Supervised injection sites will save lives, say frontline workers

As of the end of May, 36 Kelowna residents had died of an illicit drug overdose

Lives will be saved by newly approved mobile supervised injection units, say front-line workers in the ongoing drug overdose crisis.

Health Canada approved Interior Health’s application to provide mobile supervised consumption services in Kelowna on Wednesday and it is expected to be available in two weeks.

Sheila Kerr, a harm reduction and education worker with Living Positive Resource Centre has said it will be an important part of the effort to help people survive the fentanyl crisis. There has been a significant push from the provincial government and health authorities since a state of emergency was called in 2016, but it has yet to slow the tide of fatalities.

As of the end of May, 36 Kelowna residents had died of an illicit drug overdose, according to BC Coroner Service stats. In 2016 the total number of deaths was 48 and in 2015 the total was 19. While the numbers don’t look positive, Kerr has had a bird’s eye view of the efficacy of efforts underway.

“I know this will save lives—the ( mobile OD prevention units) have already been saving lives,” said Kerr.

Mobile OD prevention units have been in Kelowna since June, and Kerr said they’ve gained acceptance among the drug using community. Now there are more services available.

“It was a slow uptake at first … people didn’t think they could trust it right away and relationships needed to be developed,” she said. “Now that people are more comfortable with the staff and services and they know it is a safe place, more people have been utilizing it.”

The changes to services provided may seem insignificant from a non user’s perspective.

“We are well positioned to offer supervised consumption services in our mobile units. Up until now, staff have been providing harm reduction services in the units but have not been permitted to supervise drug use,” said Dr. Trevor Corneil, Chief Medical Health Officer with Interior Health.

“Supervising a person who is using drugs is more than just observation. It is an opportunity for intervention, education and building a therapeutic relationship.”

In addition to supervising consumption, staff in the mobile units also administer naloxone in the event of an overdose, provide harm reduction services and supplies, and offer primary care (wound, foot and burn care services), as well as counselling and referral services.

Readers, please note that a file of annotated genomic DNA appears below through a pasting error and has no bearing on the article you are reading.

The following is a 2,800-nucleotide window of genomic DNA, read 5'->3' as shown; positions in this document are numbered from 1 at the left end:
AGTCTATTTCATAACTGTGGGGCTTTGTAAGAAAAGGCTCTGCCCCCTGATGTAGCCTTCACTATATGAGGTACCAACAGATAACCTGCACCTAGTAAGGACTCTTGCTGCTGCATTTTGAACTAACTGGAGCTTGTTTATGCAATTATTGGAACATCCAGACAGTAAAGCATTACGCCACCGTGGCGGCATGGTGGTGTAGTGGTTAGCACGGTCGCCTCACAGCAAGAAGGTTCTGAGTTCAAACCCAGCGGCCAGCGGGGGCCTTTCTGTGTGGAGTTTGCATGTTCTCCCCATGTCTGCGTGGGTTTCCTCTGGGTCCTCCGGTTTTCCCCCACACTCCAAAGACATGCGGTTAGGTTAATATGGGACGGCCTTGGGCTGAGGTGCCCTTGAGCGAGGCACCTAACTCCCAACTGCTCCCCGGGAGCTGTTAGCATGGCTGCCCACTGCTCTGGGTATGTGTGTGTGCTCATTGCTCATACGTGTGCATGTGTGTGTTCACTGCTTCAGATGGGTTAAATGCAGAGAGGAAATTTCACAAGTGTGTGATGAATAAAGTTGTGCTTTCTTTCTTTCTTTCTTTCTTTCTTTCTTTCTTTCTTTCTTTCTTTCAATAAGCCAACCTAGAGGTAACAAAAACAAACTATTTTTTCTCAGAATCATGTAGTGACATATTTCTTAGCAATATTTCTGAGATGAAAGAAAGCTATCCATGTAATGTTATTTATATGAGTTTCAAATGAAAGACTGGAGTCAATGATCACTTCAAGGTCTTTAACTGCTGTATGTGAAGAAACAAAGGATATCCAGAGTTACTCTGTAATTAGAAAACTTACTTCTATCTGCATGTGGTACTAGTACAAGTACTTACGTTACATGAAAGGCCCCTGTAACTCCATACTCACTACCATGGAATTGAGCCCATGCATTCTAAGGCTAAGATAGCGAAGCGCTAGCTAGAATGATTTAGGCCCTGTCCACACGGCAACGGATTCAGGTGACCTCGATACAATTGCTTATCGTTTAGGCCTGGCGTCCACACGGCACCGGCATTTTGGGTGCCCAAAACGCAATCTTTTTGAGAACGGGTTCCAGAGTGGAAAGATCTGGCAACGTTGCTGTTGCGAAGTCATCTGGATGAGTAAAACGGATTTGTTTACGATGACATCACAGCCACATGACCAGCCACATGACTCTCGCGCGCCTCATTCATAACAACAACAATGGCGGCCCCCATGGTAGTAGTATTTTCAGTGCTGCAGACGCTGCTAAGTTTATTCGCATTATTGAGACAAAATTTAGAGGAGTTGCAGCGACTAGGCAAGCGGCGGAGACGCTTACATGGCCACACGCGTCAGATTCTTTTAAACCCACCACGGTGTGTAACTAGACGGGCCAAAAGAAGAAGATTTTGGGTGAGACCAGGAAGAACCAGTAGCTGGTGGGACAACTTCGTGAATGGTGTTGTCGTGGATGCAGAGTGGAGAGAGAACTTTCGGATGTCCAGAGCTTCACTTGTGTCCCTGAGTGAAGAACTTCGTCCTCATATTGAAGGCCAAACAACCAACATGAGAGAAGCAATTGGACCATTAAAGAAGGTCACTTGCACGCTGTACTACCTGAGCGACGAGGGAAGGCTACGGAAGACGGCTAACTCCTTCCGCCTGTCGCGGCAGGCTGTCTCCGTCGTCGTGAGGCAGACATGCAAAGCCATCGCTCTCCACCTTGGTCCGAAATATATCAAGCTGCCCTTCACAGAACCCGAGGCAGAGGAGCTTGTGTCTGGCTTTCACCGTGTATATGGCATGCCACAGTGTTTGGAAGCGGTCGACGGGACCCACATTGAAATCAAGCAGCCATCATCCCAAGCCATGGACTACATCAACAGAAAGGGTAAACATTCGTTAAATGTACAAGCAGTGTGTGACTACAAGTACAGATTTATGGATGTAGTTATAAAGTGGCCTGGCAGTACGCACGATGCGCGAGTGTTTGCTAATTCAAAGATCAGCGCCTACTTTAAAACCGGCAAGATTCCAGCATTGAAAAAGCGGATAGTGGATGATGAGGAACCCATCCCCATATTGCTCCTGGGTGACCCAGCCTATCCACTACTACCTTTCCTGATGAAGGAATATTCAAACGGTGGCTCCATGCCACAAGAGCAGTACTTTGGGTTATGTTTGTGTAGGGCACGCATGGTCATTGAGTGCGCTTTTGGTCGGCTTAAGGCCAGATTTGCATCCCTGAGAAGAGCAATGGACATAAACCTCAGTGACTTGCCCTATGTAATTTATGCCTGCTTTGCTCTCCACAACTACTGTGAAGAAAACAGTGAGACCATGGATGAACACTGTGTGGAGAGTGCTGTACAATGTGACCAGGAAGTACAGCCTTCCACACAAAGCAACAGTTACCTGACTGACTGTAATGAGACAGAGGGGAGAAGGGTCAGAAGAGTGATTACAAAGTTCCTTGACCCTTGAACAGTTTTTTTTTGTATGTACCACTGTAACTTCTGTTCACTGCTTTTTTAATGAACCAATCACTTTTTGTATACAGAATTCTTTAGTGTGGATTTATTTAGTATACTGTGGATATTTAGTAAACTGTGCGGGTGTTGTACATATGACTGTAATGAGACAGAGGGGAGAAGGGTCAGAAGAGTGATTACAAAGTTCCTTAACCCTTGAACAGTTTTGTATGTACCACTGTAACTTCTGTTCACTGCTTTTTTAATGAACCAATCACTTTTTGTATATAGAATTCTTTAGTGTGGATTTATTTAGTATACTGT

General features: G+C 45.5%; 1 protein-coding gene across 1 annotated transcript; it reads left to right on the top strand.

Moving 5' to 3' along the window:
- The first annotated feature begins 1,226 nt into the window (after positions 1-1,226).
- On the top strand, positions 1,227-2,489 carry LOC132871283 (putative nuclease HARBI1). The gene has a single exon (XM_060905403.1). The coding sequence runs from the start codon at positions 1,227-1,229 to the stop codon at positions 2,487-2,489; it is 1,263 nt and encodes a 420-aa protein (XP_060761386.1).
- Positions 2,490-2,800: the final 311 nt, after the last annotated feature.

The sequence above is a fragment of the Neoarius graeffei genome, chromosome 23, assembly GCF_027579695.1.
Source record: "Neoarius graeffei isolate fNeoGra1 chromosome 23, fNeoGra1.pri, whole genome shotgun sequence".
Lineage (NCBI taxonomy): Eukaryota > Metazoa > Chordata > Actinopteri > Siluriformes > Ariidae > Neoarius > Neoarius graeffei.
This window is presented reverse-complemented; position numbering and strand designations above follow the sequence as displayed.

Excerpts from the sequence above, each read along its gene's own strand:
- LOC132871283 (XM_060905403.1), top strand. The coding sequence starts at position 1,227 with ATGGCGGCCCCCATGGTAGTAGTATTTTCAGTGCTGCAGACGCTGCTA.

The mobile units will continue to operate in both Kelowna and Kamloops at the same locations as previously announced. Interior Health anticipates the service will evolve over time based on community need, stakeholder input and evaluation outcomes.

Community reaction to the approval has already been mixed in the one day since it was announced.

On the Capital News Facebook page a person identifying themselves as Eva Stacey wrote, “the government is so screwed up to think this is a solution. Wow. We can go to all this (expense) but when it comes down to helping people that want help to quit smoking we will only cover a few things that may work, or someone wanting help to quit drinking they fall short. Does this really surprise you?”

There were a number more of comments of this kind, while a minority of commenters saw the benefits.

A reader identifying themselves as Liz Mark wrote, “awesome! We could use one in Vernon also.”

Reaction to drug using intervention services has always been varied, said Kerr.

“I think, in general, there will always be individuals who lack an understanding of addiction and underlying factors, or individuals who feel their morals are being challenged,” she said. “I personally cannot understand how one could be morally opposed to saving lives, which is exactly what this service is doing.”

Overall, however, she said an increasing number of people are OK with the idea.

Interior Health submitted its applications to Health Canada for mobile supervised consumption units in March 2017. They are among the first in Canada.